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Photography Lesson 3 – The Rule of Thirds

This free photography lesson will improve your photographs almost instantly!

Have you ever heard, “You have a good eye”? Maybe you have heard, “That picture is composed so well.” And, like most of us at some point in our photography journey, you think, “What the heck are they talking about?” Today’s lesson will discuss the Rule of Thirds and how it applies to the composition, or layout, of a photograph.

This concept is really simple to understand. Two important elements of good composition is finding the right subject, and then placing it in the proper spot on the photograph. The Rule of Thirds helps us do that. The main idea when using the rule, which is really a guideline, is to place the subject off center away from the middle of the frame. Doing this usually brings character and action to the photograph making them much more interesting.

Horizontal Rule of Thirds

Vertical Rule of Thirds

Here’s how it works. You have to look through your viewfinder and mentally (some cameras now have guides to help you) divide the frame in to nine parts. Look at the example on the left.

Notice that there are two horizontal and two vertical lines that trisect the image creating four crosshairs for you to place your subject. Place your subject where the lines intersect instead of in the middle of the frame.

For a vertical picture, look at the example on the right.

Here are some general guidelines to subject placement.

  • When shooting landscapes, place the horizon on either the top or bottom line of the horizontal frame indicated above.
  • Place the eyes of animals and people along the top lines or either frame shown above.
  • Always give movement a place to go. For example, if you take a photo of some one running from left to right, place the subject (the runner) on one of the left crosshairs.

Let’s look at some examples.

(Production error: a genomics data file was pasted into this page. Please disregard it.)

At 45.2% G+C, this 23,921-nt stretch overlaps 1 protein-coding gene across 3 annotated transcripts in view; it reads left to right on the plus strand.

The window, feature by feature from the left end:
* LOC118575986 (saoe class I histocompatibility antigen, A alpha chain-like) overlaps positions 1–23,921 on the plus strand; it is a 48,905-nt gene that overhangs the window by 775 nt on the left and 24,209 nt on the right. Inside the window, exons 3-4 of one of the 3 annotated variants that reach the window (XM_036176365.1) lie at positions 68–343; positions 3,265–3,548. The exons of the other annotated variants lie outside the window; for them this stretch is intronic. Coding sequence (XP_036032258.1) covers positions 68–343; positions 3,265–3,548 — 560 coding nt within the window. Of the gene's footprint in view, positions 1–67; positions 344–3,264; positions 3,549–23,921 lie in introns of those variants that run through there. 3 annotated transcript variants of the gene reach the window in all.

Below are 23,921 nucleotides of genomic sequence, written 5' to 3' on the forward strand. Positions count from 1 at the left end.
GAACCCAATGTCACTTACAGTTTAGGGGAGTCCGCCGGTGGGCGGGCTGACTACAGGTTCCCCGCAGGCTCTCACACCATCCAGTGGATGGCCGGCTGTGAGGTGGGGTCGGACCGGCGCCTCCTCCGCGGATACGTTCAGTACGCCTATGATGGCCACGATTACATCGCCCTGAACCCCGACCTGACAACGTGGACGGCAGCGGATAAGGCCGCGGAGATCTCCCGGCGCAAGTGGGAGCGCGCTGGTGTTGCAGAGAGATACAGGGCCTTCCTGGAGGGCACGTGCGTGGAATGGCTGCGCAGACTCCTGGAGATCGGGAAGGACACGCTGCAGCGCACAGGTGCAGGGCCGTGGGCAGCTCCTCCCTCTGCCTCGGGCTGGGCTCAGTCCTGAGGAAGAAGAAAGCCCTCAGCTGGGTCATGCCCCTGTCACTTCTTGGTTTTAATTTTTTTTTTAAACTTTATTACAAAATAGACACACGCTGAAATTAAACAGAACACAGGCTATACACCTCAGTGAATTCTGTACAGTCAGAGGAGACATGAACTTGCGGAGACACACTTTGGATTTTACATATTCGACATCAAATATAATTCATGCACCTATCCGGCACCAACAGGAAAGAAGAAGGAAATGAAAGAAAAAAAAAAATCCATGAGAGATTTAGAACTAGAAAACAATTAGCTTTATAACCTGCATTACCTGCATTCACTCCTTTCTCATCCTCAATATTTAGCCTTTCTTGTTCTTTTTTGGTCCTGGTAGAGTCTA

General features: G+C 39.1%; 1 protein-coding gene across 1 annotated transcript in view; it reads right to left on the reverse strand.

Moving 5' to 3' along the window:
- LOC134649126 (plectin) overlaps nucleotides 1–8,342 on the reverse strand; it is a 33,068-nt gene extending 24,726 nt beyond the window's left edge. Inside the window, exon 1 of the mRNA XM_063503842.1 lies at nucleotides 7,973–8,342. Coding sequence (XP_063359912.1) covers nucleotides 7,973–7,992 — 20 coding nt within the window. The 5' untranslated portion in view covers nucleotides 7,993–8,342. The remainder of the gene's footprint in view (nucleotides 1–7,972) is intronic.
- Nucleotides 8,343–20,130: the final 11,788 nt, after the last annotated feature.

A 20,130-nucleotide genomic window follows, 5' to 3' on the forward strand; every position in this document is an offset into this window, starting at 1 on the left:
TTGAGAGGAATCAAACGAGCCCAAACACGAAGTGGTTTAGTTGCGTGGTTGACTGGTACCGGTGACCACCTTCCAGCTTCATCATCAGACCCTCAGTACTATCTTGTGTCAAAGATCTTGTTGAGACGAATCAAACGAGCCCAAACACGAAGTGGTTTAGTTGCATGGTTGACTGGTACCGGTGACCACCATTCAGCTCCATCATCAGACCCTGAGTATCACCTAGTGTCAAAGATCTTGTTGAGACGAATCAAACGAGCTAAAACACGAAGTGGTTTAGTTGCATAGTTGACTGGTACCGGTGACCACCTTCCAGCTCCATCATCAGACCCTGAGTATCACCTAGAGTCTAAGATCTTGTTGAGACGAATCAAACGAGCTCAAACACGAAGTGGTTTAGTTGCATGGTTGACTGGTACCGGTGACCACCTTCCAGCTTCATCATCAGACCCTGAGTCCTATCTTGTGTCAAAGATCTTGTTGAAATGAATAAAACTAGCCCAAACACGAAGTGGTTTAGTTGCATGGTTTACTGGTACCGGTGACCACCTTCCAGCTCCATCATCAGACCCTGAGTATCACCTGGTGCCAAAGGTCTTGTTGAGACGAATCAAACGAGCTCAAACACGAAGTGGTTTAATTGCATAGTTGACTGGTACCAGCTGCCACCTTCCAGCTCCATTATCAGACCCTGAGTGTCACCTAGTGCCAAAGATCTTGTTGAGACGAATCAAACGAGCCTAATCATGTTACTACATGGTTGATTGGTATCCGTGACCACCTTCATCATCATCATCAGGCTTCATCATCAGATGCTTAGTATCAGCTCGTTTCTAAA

Center Weighted Bird

Rule of Thirds Used






The photograph on the left is shot the way many beginner photographers shoot a subject. The subject is centered and it appears that it is nearly looking off the picture.

The photograph on the right is applying the rule of thirds. The subject is placed on the left vertical line. The birds’ eyes are centered on the top horizontal line. Notice now, it does not appear the bird is looking off the picture like the center weighted one. This is a much more pleasing photograph. What do you think?









More Examples

Las Vegas, Nevada






I took this picture while traveling in Las Vegas, Nevada. By the way, Las Vegas numerous photography opportunities. I am kind of a country boy so I look for nature to explore and I found Red Rock Canyon about 25 minutes north of Las Vegas. The photo was taken at the entrance of the park. I simply placed the main subject on the right vertical line. This gave the photograph a dramatic look.









Life Guard Station






This photograph was taken in Pensacola, Florida. Beaches always have the potential to make beautiful photographs. Look at the rule of third components used to compose this picture. First, the main subject (the lifeguard station) is placed on the left vertical line. The secondary subject (the umbrella) was placed on the right vertical line. And finally, the horizon was placed on the top horizontal line. All of these considerations made a very dramatic picture that is very pleasing to the eye.





As you can easily see, learning this free photography lesson, The Rule of Thirds, can quickly improve your photography skills.

Homework Assignment

  • Take several pictures using the left vertical line of each template above.
  • Take several pictures using the right vertical line of each template above.
  • Take several pictures using the top horizontal line of each template above.
  • Take several pictures using the bottom horizontal line of each template above.
  • Compare each photo and post how you think this lesson helped you in the comments

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